Reauthorize the Older Americans Act (OAA). The OAA provides funding for critical services that seniors rely on to remain independent and healthy. Services include meals, benefit counseling, caregiver support, transportation, health promotion, legal services, and more. While these services are not always limited to poor older adults, seniors in poverty rely on them heavily to make ends meet and to ensure that their basic needs are met. It is time for Congress to renew its commitment to providing seniors with essential social services by reauthorizing the Older Americans Act.

We have done a great job reducing senior poverty in our nation. The next steps we must take are clear, and millions of seniors are relying on us to do the right thing and take action now.

 

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Justice

Closing the Justice Gap for Low-Income New Yorkers

Each year, thousands of New Yorkers find themselves in Housing Court facing eviction.  All court cases are important of course, but the potential ramifications of eviction cases are particularly far-reaching.  We know that evicted families experience dislocation and, in many cases, homelessness.  This kind of residential instability increases the likelihood of all sorts of negative outcomes, including failure in school, depression, and poverty. Put simply, the evidence suggests that stable housing is the foundation of family well-being.

Despite the grave potential consequences, nine out of ten low-income New Yorkers who go to Housing Court do so without the benefit of a lawyer.  It is difficult to navigate the courts without assistance.  Filling out the necessary paperwork, requesting repairs, and negotiating with a landlord’s attorney are no simple matters, especially when you are facing the threat of losing your home.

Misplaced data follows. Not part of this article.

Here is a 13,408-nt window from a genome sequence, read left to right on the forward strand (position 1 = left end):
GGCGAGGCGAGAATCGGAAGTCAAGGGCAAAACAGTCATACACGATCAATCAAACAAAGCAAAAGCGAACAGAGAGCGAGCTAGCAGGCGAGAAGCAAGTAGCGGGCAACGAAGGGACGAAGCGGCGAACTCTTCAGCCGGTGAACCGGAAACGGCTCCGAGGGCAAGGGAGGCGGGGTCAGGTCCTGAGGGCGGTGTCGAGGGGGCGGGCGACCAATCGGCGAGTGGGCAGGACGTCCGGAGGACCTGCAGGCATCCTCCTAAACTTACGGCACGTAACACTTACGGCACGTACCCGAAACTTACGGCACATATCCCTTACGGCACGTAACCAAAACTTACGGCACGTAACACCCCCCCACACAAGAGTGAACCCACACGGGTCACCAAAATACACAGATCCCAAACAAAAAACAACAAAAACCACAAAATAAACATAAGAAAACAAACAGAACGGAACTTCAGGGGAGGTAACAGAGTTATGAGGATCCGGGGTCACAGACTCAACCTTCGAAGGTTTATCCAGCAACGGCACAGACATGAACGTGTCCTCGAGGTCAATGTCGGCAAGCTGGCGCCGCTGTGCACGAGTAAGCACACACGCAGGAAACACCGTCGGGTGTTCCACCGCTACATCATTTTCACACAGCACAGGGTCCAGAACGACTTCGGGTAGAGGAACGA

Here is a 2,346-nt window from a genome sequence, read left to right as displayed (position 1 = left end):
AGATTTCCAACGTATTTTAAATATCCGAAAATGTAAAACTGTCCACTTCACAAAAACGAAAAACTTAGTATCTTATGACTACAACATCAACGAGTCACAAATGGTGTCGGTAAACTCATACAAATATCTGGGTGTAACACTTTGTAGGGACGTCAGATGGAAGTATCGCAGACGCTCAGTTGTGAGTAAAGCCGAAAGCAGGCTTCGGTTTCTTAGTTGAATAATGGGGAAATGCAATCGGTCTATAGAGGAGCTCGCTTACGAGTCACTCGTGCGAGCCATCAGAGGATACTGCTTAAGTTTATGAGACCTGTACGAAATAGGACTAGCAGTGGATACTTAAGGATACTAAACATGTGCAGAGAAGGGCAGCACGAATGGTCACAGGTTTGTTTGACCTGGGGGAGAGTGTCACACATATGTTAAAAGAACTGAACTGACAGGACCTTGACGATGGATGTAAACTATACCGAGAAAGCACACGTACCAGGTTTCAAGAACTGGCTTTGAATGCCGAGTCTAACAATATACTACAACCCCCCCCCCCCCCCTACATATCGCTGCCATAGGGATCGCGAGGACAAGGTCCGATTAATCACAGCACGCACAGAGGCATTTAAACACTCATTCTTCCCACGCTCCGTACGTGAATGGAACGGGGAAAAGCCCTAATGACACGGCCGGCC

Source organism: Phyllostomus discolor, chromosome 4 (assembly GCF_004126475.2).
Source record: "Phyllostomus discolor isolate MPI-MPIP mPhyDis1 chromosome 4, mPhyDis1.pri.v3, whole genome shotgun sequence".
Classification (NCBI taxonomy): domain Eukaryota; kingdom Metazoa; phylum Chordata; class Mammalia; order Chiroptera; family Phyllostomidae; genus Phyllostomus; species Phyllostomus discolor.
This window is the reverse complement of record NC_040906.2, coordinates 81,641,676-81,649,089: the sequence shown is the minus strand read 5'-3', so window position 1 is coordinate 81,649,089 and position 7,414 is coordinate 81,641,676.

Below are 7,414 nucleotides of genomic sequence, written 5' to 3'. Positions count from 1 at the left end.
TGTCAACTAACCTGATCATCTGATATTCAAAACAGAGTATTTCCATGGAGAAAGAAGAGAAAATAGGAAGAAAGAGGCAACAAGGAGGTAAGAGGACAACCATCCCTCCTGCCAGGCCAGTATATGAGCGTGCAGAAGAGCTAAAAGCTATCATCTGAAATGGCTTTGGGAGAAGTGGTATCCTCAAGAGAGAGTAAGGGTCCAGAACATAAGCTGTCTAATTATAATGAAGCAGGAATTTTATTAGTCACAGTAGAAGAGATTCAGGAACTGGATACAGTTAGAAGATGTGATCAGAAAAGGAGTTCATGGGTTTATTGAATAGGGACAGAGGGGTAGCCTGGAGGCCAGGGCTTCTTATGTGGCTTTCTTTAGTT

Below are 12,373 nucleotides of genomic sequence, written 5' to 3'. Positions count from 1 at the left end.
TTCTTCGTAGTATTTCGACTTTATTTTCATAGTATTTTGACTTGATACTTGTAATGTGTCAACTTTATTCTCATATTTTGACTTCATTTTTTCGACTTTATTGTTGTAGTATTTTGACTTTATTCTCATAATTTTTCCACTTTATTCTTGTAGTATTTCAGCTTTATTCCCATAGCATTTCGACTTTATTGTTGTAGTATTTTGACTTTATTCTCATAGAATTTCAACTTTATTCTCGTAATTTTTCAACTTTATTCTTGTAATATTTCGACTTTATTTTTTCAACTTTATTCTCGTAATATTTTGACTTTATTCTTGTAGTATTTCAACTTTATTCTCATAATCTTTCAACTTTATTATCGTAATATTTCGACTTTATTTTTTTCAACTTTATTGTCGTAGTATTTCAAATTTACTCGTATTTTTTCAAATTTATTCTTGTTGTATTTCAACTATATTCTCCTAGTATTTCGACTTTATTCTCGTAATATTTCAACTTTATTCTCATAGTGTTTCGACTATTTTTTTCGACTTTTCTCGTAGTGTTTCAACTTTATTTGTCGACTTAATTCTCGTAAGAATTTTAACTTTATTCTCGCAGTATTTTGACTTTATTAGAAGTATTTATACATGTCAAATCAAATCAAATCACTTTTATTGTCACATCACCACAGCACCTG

In a perfect world, everyone facing eviction would receive legal representation.  In many cases, the presence of a lawyer can be the difference between keeping your home and getting evicted.  We can and must do more to increase the pool of lawyers available to serve Housing Court litigants.

Like many others, I have worked diligently in recent years to expand state funding for legal services that deal with the “essentials of life” like eviction.  In New York City, Mayor Bill de Blasio and the New York City Council have increased funding for legal assistance programs; the City has also moved to consolidate their administration of legal service funding under the leadership of Steve Banks, the commissioner of the Human Resources Administration.

Meeting our responsibilities to the most disadvantaged in society is not a luxury and it isn’t a choice – it is a simple matter of justice.

Another key player has been the Robin Hood Foundation, which focuses exclusively on combatting poverty in New York.  Since 1988, Robin Hood has raised more than $1.95 billion in dollars, goods and services for vulnerable New Yorkers.  This includes a sustained commitment to supporting civil legal service providers, including the Legal Aid Society and New York Legal Assistance Group.